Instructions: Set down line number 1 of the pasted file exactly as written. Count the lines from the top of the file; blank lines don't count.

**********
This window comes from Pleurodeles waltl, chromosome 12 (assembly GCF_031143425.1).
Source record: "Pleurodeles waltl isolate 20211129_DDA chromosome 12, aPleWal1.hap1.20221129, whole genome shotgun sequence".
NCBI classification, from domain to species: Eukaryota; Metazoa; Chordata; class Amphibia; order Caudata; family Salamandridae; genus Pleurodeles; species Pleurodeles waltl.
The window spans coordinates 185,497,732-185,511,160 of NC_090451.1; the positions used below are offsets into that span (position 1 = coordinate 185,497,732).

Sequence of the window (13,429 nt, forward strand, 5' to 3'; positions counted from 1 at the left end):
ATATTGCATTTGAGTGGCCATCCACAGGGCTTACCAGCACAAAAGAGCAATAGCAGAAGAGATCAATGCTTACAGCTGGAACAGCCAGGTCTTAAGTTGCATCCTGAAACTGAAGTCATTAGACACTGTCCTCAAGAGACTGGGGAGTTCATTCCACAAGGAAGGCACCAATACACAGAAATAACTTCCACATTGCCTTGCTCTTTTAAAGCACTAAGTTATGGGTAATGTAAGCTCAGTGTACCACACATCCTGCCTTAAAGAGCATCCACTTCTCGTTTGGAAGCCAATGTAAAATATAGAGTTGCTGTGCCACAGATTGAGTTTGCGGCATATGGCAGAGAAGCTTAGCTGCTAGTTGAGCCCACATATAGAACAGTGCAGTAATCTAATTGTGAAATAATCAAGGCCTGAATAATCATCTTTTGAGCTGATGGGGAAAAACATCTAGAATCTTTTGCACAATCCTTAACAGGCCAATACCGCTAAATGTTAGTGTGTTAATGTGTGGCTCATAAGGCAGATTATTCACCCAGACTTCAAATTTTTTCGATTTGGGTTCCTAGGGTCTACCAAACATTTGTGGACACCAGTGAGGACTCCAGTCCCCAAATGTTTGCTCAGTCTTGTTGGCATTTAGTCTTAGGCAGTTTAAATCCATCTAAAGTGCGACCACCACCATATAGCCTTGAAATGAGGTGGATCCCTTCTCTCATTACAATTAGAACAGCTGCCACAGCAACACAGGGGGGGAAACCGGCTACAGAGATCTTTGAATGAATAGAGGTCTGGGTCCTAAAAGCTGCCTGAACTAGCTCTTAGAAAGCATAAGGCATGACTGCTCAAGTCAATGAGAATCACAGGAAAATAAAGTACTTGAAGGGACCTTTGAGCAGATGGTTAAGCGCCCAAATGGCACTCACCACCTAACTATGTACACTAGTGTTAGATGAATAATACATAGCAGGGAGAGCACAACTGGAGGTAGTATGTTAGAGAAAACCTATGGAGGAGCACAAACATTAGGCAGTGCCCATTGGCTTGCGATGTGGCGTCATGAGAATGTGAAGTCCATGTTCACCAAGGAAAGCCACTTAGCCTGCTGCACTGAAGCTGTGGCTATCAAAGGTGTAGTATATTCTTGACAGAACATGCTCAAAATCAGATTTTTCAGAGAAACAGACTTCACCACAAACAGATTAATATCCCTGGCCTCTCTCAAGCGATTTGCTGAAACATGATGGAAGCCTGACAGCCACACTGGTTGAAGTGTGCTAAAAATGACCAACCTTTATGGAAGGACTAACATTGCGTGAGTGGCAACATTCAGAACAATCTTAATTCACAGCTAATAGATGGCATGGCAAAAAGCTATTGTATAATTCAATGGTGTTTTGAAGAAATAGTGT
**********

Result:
This window comes from Pleurodeles waltl, chromosome 12 (assembly GCF_031143425.1).